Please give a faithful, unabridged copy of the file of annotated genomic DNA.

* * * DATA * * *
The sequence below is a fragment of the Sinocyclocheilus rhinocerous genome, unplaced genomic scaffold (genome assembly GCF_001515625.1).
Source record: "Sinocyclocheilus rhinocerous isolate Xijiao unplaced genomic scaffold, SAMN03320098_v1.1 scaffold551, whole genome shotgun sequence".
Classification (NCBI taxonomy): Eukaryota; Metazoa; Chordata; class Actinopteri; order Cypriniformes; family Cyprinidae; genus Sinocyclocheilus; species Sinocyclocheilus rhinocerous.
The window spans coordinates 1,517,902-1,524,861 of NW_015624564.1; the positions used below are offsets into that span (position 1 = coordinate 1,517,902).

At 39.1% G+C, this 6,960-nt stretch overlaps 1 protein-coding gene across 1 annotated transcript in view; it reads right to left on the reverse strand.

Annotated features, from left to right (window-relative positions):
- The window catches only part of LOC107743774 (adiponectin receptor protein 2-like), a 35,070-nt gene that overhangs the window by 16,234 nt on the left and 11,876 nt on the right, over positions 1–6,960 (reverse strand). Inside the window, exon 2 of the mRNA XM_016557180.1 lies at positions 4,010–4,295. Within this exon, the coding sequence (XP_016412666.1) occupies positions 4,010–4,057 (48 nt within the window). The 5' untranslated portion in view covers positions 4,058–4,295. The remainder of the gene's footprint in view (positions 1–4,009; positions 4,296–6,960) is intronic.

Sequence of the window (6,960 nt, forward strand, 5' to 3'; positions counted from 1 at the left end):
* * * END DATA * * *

The sequence below is a fragment of the Sinocyclocheilus rhinocerous genome, unplaced genomic scaffold (genome assembly GCF_001515625.1).
Source record: "Sinocyclocheilus rhinocerous isolate Xijiao unplaced genomic scaffold, SAMN03320098_v1.1 scaffold551, whole genome shotgun sequence".
Classification (NCBI taxonomy): Eukaryota; Metazoa; Chordata; class Actinopteri; order Cypriniformes; family Cyprinidae; genus Sinocyclocheilus; species Sinocyclocheilus rhinocerous.
The window spans coordinates 1,517,902-1,524,861 of NW_015624564.1; the positions used below are offsets into that span (position 1 = coordinate 1,517,902).

At 39.1% G+C, this 6,960-nt stretch overlaps 1 protein-coding gene across 1 annotated transcript in view; it reads right to left on the reverse strand.

Annotated features, from left to right (window-relative positions):
- The window catches only part of LOC107743774 (adiponectin receptor protein 2-like), a 35,070-nt gene that overhangs the window by 16,234 nt on the left and 11,876 nt on the right, over positions 1–6,960 (reverse strand). Inside the window, exon 2 of the mRNA XM_016557180.1 lies at positions 4,010–4,295. Within this exon, the coding sequence (XP_016412666.1) occupies positions 4,010–4,057 (48 nt within the window). The 5' untranslated portion in view covers positions 4,058–4,295. The remainder of the gene's footprint in view (positions 1–4,009; positions 4,296–6,960) is intronic.

Sequence of the window (6,960 nt, forward strand, 5' to 3'; positions counted from 1 at the left end):